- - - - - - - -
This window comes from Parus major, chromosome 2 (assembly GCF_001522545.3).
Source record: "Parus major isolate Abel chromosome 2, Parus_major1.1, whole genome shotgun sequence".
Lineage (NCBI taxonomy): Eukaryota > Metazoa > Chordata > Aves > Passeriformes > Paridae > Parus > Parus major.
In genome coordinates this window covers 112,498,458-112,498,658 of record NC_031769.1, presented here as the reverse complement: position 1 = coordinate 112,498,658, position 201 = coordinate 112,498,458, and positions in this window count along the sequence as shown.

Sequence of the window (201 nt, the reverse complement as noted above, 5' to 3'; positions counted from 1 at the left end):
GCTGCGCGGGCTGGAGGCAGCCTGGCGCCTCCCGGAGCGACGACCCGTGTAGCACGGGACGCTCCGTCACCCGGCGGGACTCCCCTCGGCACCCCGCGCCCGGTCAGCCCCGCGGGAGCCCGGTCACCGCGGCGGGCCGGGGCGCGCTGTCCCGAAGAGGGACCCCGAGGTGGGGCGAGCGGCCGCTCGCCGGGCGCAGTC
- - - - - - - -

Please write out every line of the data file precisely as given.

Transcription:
This window comes from Parus major, chromosome 2 (assembly GCF_001522545.3).
Source record: "Parus major isolate Abel chromosome 2, Parus_major1.1, whole genome shotgun sequence".
Lineage (NCBI taxonomy): Eukaryota > Metazoa > Chordata > Aves > Passeriformes > Paridae > Parus > Parus major.
In genome coordinates this window covers 112,498,458-112,498,658 of record NC_031769.1, presented here as the reverse complement: position 1 = coordinate 112,498,658, position 201 = coordinate 112,498,458, and positions in this window count along the sequence as shown.

Sequence of the window (201 nt, the reverse complement as noted above, 5' to 3'; positions counted from 1 at the left end):
GCTGCGCGGGCTGGAGGCAGCCTGGCGCCTCCCGGAGCGACGACCCGTGTAGCACGGGACGCTCCGTCACCCGGCGGGACTCCCCTCGGCACCCCGCGCCCGGTCAGCCCCGCGGGAGCCCGGTCACCGCGGCGGGCCGGGGCGCGCTGTCCCGAAGAGGGACCCCGAGGTGGGGCGAGCGGCCGCTCGCCGGGCGCAGTC